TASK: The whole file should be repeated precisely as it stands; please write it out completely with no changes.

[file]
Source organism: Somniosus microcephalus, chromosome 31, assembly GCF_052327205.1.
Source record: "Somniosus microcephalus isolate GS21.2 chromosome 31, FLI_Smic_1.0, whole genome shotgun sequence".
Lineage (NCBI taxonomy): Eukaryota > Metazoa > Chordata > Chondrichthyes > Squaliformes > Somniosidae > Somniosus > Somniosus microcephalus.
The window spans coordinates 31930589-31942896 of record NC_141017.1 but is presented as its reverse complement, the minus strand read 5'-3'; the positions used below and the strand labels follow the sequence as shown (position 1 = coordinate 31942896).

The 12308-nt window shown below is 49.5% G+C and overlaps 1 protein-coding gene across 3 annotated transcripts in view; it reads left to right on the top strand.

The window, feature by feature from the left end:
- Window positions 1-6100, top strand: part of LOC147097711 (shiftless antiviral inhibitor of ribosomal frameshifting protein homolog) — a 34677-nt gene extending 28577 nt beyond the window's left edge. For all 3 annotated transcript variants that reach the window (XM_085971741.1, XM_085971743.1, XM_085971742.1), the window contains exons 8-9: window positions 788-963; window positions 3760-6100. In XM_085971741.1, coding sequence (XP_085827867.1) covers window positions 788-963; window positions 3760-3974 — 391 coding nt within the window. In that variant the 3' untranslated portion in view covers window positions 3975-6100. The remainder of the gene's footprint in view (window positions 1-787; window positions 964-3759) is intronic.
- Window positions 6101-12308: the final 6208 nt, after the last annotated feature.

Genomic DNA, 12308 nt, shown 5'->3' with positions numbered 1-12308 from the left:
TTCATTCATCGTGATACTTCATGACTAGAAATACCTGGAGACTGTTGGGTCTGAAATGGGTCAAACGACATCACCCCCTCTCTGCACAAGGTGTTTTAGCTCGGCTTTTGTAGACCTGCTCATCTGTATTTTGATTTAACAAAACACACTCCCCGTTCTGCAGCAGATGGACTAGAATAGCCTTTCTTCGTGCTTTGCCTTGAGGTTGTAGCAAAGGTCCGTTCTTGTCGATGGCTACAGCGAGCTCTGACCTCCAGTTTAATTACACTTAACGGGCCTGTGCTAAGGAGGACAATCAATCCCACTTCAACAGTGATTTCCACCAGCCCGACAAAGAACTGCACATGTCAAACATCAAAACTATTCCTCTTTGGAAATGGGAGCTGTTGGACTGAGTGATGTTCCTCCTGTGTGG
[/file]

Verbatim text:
Source organism: Somniosus microcephalus, chromosome 31, assembly GCF_052327205.1.
Source record: "Somniosus microcephalus isolate GS21.2 chromosome 31, FLI_Smic_1.0, whole genome shotgun sequence".
Lineage (NCBI taxonomy): Eukaryota > Metazoa > Chordata > Chondrichthyes > Squaliformes > Somniosidae > Somniosus > Somniosus microcephalus.
The window spans coordinates 31930589-31942896 of record NC_141017.1 but is presented as its reverse complement, the minus strand read 5'-3'; the positions used below and the strand labels follow the sequence as shown (position 1 = coordinate 31942896).

The 12308-nt window shown below is 49.5% G+C and overlaps 1 protein-coding gene across 3 annotated transcripts in view; it reads left to right on the top strand.

The window, feature by feature from the left end:
- Window positions 1-6100, top strand: part of LOC147097711 (shiftless antiviral inhibitor of ribosomal frameshifting protein homolog) — a 34677-nt gene extending 28577 nt beyond the window's left edge. For all 3 annotated transcript variants that reach the window (XM_085971741.1, XM_085971743.1, XM_085971742.1), the window contains exons 8-9: window positions 788-963; window positions 3760-6100. In XM_085971741.1, coding sequence (XP_085827867.1) covers window positions 788-963; window positions 3760-3974 — 391 coding nt within the window. In that variant the 3' untranslated portion in view covers window positions 3975-6100. The remainder of the gene's footprint in view (window positions 1-787; window positions 964-3759) is intronic.
- Window positions 6101-12308: the final 6208 nt, after the last annotated feature.

Genomic DNA, 12308 nt, shown 5'->3' with positions numbered 1-12308 from the left:
TTCATTCATCGTGATACTTCATGACTAGAAATACCTGGAGACTGTTGGGTCTGAAATGGGTCAAACGACATCACCCCCTCTCTGCACAAGGTGTTTTAGCTCGGCTTTTGTAGACCTGCTCATCTGTATTTTGATTTAACAAAACACACTCCCCGTTCTGCAGCAGATGGACTAGAATAGCCTTTCTTCGTGCTTTGCCTTGAGGTTGTAGCAAAGGTCCGTTCTTGTCGATGGCTACAGCGAGCTCTGACCTCCAGTTTAATTACACTTAACGGGCCTGTGCTAAGGAGGACAATCAATCCCACTTCAACAGTGATTTCCACCAGCCCGACAAAGAACTGCACATGTCAAACATCAAAACTATTCCTCTTTGGAAATGGGAGCTGTTGGACTGAGTGATGTTCCTCCTGTGTGG